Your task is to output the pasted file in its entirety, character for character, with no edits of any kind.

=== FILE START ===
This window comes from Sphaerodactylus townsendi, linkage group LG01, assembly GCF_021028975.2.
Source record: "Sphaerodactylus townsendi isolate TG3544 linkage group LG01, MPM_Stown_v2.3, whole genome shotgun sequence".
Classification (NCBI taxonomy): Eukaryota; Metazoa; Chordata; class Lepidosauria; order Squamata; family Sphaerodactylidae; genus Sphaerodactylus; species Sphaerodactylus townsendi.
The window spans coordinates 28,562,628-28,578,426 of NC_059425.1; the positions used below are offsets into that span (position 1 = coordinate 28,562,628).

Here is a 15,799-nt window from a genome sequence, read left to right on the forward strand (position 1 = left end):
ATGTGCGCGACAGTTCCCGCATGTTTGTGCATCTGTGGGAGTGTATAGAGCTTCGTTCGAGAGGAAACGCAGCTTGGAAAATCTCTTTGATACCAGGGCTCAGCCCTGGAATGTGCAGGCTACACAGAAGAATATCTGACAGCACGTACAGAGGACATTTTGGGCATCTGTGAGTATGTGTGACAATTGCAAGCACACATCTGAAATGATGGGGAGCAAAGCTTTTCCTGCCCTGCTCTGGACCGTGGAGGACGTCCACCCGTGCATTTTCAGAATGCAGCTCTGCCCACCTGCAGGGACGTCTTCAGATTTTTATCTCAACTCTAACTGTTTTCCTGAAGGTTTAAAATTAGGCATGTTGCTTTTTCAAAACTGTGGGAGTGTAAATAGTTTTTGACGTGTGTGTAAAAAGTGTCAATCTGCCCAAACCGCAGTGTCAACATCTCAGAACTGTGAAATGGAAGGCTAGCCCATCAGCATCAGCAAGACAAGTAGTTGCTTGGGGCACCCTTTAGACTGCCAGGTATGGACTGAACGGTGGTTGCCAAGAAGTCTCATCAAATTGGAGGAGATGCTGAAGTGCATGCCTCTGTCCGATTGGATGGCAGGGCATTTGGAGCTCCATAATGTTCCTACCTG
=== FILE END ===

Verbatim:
This window comes from Sphaerodactylus townsendi, linkage group LG01, assembly GCF_021028975.2.
Source record: "Sphaerodactylus townsendi isolate TG3544 linkage group LG01, MPM_Stown_v2.3, whole genome shotgun sequence".
Classification (NCBI taxonomy): Eukaryota; Metazoa; Chordata; class Lepidosauria; order Squamata; family Sphaerodactylidae; genus Sphaerodactylus; species Sphaerodactylus townsendi.
The window spans coordinates 28,562,628-28,578,426 of NC_059425.1; the positions used below are offsets into that span (position 1 = coordinate 28,562,628).

Here is a 15,799-nt window from a genome sequence, read left to right on the forward strand (position 1 = left end):
ATGTGCGCGACAGTTCCCGCATGTTTGTGCATCTGTGGGAGTGTATAGAGCTTCGTTCGAGAGGAAACGCAGCTTGGAAAATCTCTTTGATACCAGGGCTCAGCCCTGGAATGTGCAGGCTACACAGAAGAATATCTGACAGCACGTACAGAGGACATTTTGGGCATCTGTGAGTATGTGTGACAATTGCAAGCACACATCTGAAATGATGGGGAGCAAAGCTTTTCCTGCCCTGCTCTGGACCGTGGAGGACGTCCACCCGTGCATTTTCAGAATGCAGCTCTGCCCACCTGCAGGGACGTCTTCAGATTTTTATCTCAACTCTAACTGTTTTCCTGAAGGTTTAAAATTAGGCATGTTGCTTTTTCAAAACTGTGGGAGTGTAAATAGTTTTTGACGTGTGTGTAAAAAGTGTCAATCTGCCCAAACCGCAGTGTCAACATCTCAGAACTGTGAAATGGAAGGCTAGCCCATCAGCATCAGCAAGACAAGTAGTTGCTTGGGGCACCCTTTAGACTGCCAGGTATGGACTGAACGGTGGTTGCCAAGAAGTCTCATCAAATTGGAGGAGATGCTGAAGTGCATGCCTCTGTCCGATTGGATGGCAGGGCATTTGGAGCTCCATAATGTTCCTACCTG